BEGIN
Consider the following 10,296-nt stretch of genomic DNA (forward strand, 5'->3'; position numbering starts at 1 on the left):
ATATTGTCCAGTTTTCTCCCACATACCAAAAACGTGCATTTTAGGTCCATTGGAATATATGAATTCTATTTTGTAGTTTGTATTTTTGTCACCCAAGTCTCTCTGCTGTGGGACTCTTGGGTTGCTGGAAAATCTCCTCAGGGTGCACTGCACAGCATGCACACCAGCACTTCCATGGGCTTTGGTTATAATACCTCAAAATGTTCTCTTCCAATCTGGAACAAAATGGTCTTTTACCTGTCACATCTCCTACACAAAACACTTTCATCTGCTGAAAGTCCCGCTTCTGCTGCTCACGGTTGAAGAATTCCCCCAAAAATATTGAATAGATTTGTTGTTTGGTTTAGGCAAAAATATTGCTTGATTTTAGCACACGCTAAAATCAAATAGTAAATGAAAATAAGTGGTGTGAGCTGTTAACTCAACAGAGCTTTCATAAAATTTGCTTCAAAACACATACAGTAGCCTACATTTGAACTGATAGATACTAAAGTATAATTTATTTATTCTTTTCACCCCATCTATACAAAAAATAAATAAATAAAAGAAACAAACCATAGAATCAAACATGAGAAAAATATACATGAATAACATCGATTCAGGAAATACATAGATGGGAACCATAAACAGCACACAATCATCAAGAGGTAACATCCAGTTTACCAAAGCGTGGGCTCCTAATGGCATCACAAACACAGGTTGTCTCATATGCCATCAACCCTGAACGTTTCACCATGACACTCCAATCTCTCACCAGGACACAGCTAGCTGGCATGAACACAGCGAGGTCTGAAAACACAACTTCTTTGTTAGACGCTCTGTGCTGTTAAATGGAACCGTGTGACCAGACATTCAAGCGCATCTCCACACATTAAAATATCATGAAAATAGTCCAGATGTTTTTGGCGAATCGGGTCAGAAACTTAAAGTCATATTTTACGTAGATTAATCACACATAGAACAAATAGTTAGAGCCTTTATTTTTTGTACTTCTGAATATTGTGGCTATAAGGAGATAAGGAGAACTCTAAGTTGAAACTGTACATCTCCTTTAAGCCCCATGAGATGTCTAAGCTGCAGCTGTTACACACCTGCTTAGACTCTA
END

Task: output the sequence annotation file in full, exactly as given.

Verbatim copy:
Consider the following 10,296-nt stretch of genomic DNA (forward strand, 5'->3'; position numbering starts at 1 on the left):
ATATTGTCCAGTTTTCTCCCACATACCAAAAACGTGCATTTTAGGTCCATTGGAATATATGAATTCTATTTTGTAGTTTGTATTTTTGTCACCCAAGTCTCTCTGCTGTGGGACTCTTGGGTTGCTGGAAAATCTCCTCAGGGTGCACTGCACAGCATGCACACCAGCACTTCCATGGGCTTTGGTTATAATACCTCAAAATGTTCTCTTCCAATCTGGAACAAAATGGTCTTTTACCTGTCACATCTCCTACACAAAACACTTTCATCTGCTGAAAGTCCCGCTTCTGCTGCTCACGGTTGAAGAATTCCCCCAAAAATATTGAATAGATTTGTTGTTTGGTTTAGGCAAAAATATTGCTTGATTTTAGCACACGCTAAAATCAAATAGTAAATGAAAATAAGTGGTGTGAGCTGTTAACTCAACAGAGCTTTCATAAAATTTGCTTCAAAACACATACAGTAGCCTACATTTGAACTGATAGATACTAAAGTATAATTTATTTATTCTTTTCACCCCATCTATACAAAAAATAAATAAATAAAAGAAACAAACCATAGAATCAAACATGAGAAAAATATACATGAATAACATCGATTCAGGAAATACATAGATGGGAACCATAAACAGCACACAATCATCAAGAGGTAACATCCAGTTTACCAAAGCGTGGGCTCCTAATGGCATCACAAACACAGGTTGTCTCATATGCCATCAACCCTGAACGTTTCACCATGACACTCCAATCTCTCACCAGGACACAGCTAGCTGGCATGAACACAGCGAGGTCTGAAAACACAACTTCTTTGTTAGACGCTCTGTGCTGTTAAATGGAACCGTGTGACCAGACATTCAAGCGCATCTCCACACATTAAAATATCATGAAAATAGTCCAGATGTTTTTGGCGAATCGGGTCAGAAACTTAAAGTCATATTTTACGTAGATTAATCACACATAGAACAAATAGTTAGAGCCTTTATTTTTTGTACTTCTGAATATTGTGGCTATAAGGAGATAAGGAGAACTCTAAGTTGAAACTGTACATCTCCTTTAAGCCCCATGAGATGTCTAAGCTGCAGCTGTTACACACCTGCTTAGACTCTA